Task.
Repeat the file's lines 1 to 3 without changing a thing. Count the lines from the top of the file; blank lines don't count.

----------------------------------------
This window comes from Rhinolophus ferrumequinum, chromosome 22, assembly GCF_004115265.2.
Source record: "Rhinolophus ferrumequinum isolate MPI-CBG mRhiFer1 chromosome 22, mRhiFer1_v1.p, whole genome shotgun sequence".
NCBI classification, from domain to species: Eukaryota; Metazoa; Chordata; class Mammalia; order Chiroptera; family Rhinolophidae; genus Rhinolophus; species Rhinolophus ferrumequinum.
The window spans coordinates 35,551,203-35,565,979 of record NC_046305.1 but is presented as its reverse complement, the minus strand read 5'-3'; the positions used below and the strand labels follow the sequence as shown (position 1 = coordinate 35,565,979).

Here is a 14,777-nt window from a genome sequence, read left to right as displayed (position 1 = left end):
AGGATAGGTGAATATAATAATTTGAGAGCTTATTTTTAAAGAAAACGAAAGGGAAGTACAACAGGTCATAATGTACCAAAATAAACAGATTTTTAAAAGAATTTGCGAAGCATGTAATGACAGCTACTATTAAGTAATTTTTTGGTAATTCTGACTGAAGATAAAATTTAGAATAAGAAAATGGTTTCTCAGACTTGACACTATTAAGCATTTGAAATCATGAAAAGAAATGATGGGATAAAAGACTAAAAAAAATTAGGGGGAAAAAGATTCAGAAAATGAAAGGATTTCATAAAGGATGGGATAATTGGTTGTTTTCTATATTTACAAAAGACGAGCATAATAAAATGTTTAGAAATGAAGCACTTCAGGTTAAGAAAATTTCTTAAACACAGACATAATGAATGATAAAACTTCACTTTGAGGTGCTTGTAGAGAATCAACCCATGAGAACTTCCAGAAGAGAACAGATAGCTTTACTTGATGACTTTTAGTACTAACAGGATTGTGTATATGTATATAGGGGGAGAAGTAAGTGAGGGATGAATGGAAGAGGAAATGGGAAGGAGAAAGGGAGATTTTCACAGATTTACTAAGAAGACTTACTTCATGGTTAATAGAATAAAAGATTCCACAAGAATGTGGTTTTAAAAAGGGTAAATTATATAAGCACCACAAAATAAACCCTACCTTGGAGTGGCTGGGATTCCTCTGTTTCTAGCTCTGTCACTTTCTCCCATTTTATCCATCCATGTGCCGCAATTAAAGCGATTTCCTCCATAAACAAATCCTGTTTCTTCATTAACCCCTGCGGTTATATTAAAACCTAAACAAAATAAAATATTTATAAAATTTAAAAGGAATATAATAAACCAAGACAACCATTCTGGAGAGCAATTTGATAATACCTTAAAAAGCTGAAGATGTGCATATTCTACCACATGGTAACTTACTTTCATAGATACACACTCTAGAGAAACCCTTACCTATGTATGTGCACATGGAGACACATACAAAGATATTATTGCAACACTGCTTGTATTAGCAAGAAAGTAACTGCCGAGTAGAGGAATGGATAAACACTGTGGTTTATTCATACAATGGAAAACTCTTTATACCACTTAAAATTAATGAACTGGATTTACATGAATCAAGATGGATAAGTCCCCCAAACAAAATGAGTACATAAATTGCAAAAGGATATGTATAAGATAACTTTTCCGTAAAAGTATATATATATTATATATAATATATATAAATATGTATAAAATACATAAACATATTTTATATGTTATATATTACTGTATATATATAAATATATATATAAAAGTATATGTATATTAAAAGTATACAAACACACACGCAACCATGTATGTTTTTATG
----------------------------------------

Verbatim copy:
This window comes from Rhinolophus ferrumequinum, chromosome 22, assembly GCF_004115265.2.
Source record: "Rhinolophus ferrumequinum isolate MPI-CBG mRhiFer1 chromosome 22, mRhiFer1_v1.p, whole genome shotgun sequence".
NCBI classification, from domain to species: Eukaryota; Metazoa; Chordata; class Mammalia; order Chiroptera; family Rhinolophidae; genus Rhinolophus; species Rhinolophus ferrumequinum.